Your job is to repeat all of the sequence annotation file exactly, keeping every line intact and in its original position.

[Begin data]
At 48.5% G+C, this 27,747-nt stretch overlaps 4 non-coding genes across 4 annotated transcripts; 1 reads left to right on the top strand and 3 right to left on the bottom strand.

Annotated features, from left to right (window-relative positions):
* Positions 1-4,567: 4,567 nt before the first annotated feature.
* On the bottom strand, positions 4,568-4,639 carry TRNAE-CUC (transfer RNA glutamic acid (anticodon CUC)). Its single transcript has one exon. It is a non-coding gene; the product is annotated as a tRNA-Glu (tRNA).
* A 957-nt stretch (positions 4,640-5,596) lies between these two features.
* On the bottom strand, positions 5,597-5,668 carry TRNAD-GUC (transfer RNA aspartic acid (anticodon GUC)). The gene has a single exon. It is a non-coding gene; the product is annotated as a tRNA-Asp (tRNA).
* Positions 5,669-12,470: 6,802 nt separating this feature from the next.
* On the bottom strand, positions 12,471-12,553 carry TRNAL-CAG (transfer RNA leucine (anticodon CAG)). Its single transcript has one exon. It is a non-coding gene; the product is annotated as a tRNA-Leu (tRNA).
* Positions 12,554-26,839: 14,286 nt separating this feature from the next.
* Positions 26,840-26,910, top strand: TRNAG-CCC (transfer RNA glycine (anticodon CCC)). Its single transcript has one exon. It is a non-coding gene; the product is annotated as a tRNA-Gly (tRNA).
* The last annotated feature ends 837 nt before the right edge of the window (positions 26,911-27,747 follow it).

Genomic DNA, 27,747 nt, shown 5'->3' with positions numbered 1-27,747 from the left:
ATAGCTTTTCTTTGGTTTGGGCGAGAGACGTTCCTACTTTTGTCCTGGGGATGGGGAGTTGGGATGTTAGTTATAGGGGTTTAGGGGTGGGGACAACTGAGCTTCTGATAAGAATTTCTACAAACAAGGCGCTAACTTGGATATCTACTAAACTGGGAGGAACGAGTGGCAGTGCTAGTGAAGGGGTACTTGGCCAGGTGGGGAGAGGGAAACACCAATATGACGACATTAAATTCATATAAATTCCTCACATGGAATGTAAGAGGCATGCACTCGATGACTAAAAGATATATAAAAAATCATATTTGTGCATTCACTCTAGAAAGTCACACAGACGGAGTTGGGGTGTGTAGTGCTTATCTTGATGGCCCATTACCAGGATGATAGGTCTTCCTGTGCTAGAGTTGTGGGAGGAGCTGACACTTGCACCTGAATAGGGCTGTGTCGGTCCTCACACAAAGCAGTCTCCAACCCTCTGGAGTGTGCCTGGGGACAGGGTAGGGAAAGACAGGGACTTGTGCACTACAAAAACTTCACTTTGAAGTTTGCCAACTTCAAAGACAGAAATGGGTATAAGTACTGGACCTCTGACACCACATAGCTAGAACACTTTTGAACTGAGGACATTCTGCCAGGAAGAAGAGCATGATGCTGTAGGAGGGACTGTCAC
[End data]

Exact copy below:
At 48.5% G+C, this 27,747-nt stretch overlaps 4 non-coding genes across 4 annotated transcripts; 1 reads left to right on the top strand and 3 right to left on the bottom strand.

Annotated features, from left to right (window-relative positions):
* Positions 1-4,567: 4,567 nt before the first annotated feature.
* On the bottom strand, positions 4,568-4,639 carry TRNAE-CUC (transfer RNA glutamic acid (anticodon CUC)). Its single transcript has one exon. It is a non-coding gene; the product is annotated as a tRNA-Glu (tRNA).
* A 957-nt stretch (positions 4,640-5,596) lies between these two features.
* On the bottom strand, positions 5,597-5,668 carry TRNAD-GUC (transfer RNA aspartic acid (anticodon GUC)). The gene has a single exon. It is a non-coding gene; the product is annotated as a tRNA-Asp (tRNA).
* Positions 5,669-12,470: 6,802 nt separating this feature from the next.
* On the bottom strand, positions 12,471-12,553 carry TRNAL-CAG (transfer RNA leucine (anticodon CAG)). Its single transcript has one exon. It is a non-coding gene; the product is annotated as a tRNA-Leu (tRNA).
* Positions 12,554-26,839: 14,286 nt separating this feature from the next.
* Positions 26,840-26,910, top strand: TRNAG-CCC (transfer RNA glycine (anticodon CCC)). Its single transcript has one exon. It is a non-coding gene; the product is annotated as a tRNA-Gly (tRNA).
* The last annotated feature ends 837 nt before the right edge of the window (positions 26,911-27,747 follow it).

Genomic DNA, 27,747 nt, shown 5'->3' with positions numbered 1-27,747 from the left:
ATAGCTTTTCTTTGGTTTGGGCGAGAGACGTTCCTACTTTTGTCCTGGGGATGGGGAGTTGGGATGTTAGTTATAGGGGTTTAGGGGTGGGGACAACTGAGCTTCTGATAAGAATTTCTACAAACAAGGCGCTAACTTGGATATCTACTAAACTGGGAGGAACGAGTGGCAGTGCTAGTGAAGGGGTACTTGGCCAGGTGGGGAGAGGGAAACACCAATATGACGACATTAAATTCATATAAATTCCTCACATGGAATGTAAGAGGCATGCACTCGATGACTAAAAGATATATAAAAAATCATATTTGTGCATTCACTCTAGAAAGTCACACAGACGGAGTTGGGGTGTGTAGTGCTTATCTTGATGGCCCATTACCAGGATGATAGGTCTTCCTGTGCTAGAGTTGTGGGAGGAGCTGACACTTGCACCTGAATAGGGCTGTGTCGGTCCTCACACAAAGCAGTCTCCAACCCTCTGGAGTGTGCCTGGGGACAGGGTAGGGAAAGACAGGGACTTGTGCACTACAAAAACTTCACTTTGAAGTTTGCCAACTTCAAAGACAGAAATGGGTATAAGTACTGGACCTCTGACACCACATAGCTAGAACACTTTTGAACTGAGGACATTCTGCCAGGAAGAAGAGCATGATGCTGTAGGAGGGACTGTCAC